Anno 2017, only two ADCs have been approved for cancer therapy so far. Brentuximab-vedotin (Adcetris®) is in clinical use for Hodgkin lymphoma (HL) (9). Which is a morbid growth of B-lymphocytes in the lymphatic system and in the blood-forming organs (5). The monoclonal antibody brentuximab targets the cell-membrane receptor CD30 of the rapidly dividing cancer cells. Inside these cells, the ADC splits off MMAE which kills the cells. Trastuzumab-emtansine (Kadcyla®) is approved for HER2-positive metastatic breast cancer (17). The biological trastuzumab targets the receptor HER2, which is over-expressed in that type of breast cancer cells. The cytotoxic agent emtansine subsequently destroys the cells.

Some companies with experience in the production of ADCs:
- Lonza Group Ltd (F. Hoffmann-La Roche AG), Basel, Switzerland: trastuzumab-emtansine (Kadcyla®)
- Millennium Pharmaceuticals Inc.(Takeda Oncology Company), Cambridge, Massachusetts, USA and
- Seattle Genetics, Bothell, Washington/Seattle, USA: jointly producing brentuximab-vedotin (Adcetris®)
- Synaffix, Oss, The Netherlands

ADC and juvenile diabetes
In juvenile diabetes, islet autoreactive CD8 T cells can be considered cancer cells. So an ADC that selectively kills these cells requires a monoclonal antibody that specifically targets this type of lymphocytes. Such a biological is (or will be) oktolimumab. The conjugated cytotoxic drug could be vedotin. This newly to be engineered ADC oktolimumab-vedotin must target and destroy islet autoreactive CD8 T cells, leaving the rest of the immune system intact. As a result, the auto-immune reaction in the pancreatic islets will stop, enabling recovery of residual β cells and the restart of insulin production. In patients with insufficient revival of β cells, implantation of stem cells (as extra β cells) might complete the cure for juvenile diabetes.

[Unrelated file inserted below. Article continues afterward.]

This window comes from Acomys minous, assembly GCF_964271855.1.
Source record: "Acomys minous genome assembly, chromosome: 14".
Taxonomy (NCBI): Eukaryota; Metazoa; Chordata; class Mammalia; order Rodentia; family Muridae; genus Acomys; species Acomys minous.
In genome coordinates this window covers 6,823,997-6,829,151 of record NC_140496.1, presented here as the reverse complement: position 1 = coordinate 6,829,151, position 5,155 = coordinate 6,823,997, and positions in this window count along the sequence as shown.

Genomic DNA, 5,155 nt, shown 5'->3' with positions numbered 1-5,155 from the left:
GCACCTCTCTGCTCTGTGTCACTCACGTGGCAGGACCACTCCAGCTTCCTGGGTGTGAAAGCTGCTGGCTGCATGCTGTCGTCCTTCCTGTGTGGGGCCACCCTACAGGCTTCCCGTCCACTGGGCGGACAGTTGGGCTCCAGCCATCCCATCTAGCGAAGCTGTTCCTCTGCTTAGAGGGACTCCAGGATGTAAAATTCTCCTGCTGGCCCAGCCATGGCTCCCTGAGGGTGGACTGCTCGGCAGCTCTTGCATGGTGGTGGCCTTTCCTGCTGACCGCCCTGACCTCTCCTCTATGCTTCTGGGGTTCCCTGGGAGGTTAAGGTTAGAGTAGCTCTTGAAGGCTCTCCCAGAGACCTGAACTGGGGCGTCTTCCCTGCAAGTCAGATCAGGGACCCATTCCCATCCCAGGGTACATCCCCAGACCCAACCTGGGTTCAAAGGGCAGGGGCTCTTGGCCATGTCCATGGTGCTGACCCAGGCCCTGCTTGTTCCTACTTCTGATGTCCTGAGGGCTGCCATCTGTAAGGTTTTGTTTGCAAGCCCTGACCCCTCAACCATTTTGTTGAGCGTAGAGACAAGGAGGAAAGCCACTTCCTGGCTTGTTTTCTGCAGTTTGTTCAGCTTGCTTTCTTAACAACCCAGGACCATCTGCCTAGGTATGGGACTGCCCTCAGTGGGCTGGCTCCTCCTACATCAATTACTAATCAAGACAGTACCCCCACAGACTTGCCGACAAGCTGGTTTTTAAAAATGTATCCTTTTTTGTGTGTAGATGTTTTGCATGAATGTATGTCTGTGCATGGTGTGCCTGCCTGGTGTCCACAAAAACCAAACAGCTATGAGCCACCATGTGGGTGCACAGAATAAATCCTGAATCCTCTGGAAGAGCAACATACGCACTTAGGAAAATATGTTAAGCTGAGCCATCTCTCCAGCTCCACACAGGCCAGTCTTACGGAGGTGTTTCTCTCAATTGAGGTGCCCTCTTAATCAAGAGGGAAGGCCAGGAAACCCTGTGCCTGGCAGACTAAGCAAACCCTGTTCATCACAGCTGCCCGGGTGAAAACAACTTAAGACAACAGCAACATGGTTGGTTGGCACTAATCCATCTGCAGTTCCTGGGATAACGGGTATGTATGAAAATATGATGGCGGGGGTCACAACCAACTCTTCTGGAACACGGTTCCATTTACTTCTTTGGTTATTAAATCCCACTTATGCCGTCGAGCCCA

Control of the cure
After destruction of all islet autoreactive CD8 T cells, possibly after repeated doses of oktolimumab-vedotin, the residual β cells will regain control of the blood glucose concentration and will restart insulin production, thus gradually banning the daily insulin injections. Outcome measures for this ADC therapy will be two blood tests:
1. anti-GAD: decrease of the antibodies against GAD reflects the release of the auto-immune reaction in the pancreas of type 1 diabetics.
2. C-peptide: recovery of the C-peptide concentration reflects the restart of the patient’s own insulin production.

Both laboratory tests mentioned above also monitor a possible relapse to type 1 diabetes after a foregoing cure. Even a complete cure for juvenile diabetes will not necessarily be permanent, because the aberrant gene-variants in the DNA continue to code for faulty maturing of CD8 T cells in the thymus. However, from puberty onwards, the thymus is shrinking. Thus the older the T1D patient is at the time of a successful intervention therapy, the less active the thymus will then be in producing autoreactive CD8 T cells and the smaller the chance of a relapse of juvenile diabetes.